"B. No bank or savings bank shall establish or maintain a branch office which is located outside the municipality in which it maintains its principal office; except that a bank or savings banks may establish and maintain a branch office or offices anywhere in the same county as that in which it maintains its principal office.
(1) when such bank is a receiving bank as defined in section 132, or a receiving savings bank as defined in section 205, and each proposed branch will be established at a location occupied by the principal office or a branch office of a merging bank, as defined in section 132, or a merging savings bank, as defined in section 205; or
(2) when each proposed branch will be established at a location occupied by the principal office or a branch office of a banking institution in liquidation or in contemplation of liquidation; or
(3) when each proposed branch will be established in a municipality in which no banking institution has its principal office or a branch office." N.J.S.A. 17:9A-19.
A close reading of the federal statute discloses that the precise question presented to the district court for decision in the present case is not whether the New Jersey statute, as construed and applied in that State by its Commissioner of Banking and its courts, grants to a State bank in the defendant's position authority to establish a second branch office in Ramsey, but rather whether, to quote the words of the statute, it does so "affirmatively" on its face "and not merely by implication or recognition." The legislative history of the Banking Act of 1933 does not indicate with any clarity just why the Congress adopted this restrictive mechanical rule for determining the applicability of State branch banking statutes to national banks. What history there is indicates that the Congress was concerned to permit branch banking in a state only if the state by express statute has authorized it.*fn2 In any event it is clear that the rule was intended by the Congress to limit the applicability to national banks of state branch banking laws solely to such authority as is expressly granted by a statute. Thus the determination of the extent of the application of a state branch banking statute to a national bank under the federal Banking Act of 1933 is purely a question of federal law, a question to be decided by reading the state statute through lenses prescribed by the Congress. A decision by the state courts as to the meaning and application of a state branch banking statute would not be conclusive on the federal courts as to this federal question and might be wholly irrelevant. For the state courts might well consider the legislative history of such a statute, its overall provisions, its general scheme and its administrative interpretation, and reach the conclusion that it granted the branch banking authority by implication or recognition even though it clearly did not do so by affirmative language. It is such a construction as this of a state branch banking statute which the federal statute expressly denies to the Comptroller of the Currency and the national banks which he supervises.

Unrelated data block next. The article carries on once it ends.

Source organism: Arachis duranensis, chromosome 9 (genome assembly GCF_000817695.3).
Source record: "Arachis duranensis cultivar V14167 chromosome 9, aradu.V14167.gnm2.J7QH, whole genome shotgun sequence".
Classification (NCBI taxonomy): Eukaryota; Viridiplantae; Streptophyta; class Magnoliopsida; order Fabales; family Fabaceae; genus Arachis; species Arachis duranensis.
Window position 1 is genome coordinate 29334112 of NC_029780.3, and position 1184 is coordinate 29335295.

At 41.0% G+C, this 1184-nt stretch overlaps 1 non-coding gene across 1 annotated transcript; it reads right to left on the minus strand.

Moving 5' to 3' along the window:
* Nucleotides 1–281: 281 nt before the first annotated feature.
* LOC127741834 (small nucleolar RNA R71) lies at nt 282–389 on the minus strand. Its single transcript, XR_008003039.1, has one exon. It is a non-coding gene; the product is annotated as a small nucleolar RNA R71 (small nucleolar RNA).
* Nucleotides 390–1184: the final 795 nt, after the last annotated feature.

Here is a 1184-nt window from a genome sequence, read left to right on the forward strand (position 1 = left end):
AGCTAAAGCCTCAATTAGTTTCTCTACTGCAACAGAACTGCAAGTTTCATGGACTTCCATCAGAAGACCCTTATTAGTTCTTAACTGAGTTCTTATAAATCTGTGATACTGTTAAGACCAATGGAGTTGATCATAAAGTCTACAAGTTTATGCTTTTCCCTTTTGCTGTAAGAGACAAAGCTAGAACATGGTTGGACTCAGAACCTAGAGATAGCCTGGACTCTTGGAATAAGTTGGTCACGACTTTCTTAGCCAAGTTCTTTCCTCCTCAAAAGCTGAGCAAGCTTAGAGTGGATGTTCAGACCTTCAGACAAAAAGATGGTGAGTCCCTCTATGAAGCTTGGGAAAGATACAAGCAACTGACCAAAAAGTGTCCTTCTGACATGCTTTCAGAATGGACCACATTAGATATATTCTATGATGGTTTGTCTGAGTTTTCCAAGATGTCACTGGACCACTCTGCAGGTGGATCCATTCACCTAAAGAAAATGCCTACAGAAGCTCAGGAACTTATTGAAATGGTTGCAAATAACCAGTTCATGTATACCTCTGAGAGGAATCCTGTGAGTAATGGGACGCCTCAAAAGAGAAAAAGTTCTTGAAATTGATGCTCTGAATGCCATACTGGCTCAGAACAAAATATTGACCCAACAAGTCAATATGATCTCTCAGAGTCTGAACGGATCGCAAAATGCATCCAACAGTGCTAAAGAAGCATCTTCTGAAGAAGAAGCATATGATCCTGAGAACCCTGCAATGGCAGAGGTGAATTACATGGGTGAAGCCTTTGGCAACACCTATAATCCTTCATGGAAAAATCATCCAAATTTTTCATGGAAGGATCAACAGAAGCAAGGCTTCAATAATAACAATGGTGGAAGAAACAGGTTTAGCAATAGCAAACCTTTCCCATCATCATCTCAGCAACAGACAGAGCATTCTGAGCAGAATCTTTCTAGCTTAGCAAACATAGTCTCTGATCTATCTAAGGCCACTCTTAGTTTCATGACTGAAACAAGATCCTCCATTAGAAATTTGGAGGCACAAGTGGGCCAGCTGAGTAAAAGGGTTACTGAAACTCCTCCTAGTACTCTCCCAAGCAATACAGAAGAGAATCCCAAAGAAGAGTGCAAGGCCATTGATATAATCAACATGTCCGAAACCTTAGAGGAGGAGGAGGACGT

It will thus be seen that the present case involves a purely federal question, the meaning of the New Jersey branch banking statute for the purposes of clause (2) of paragraph (c) of section 5155 of the Revised Statutes, as amended, and under the interpretive criteria laid down in that clause. See Union Savings Bank of Patchogue v. Saxon, 1964, 118 U.S.App.D.C. 296, 335 F.2d 718, 723. The question is accordingly one which the district court should proceed to consider and decide, and as to which its abstention in favor of the state courts is not appropriate.
The order of the district court will be reversed and the cause remanded to the district court for further proceedings not inconsistent with this opinion.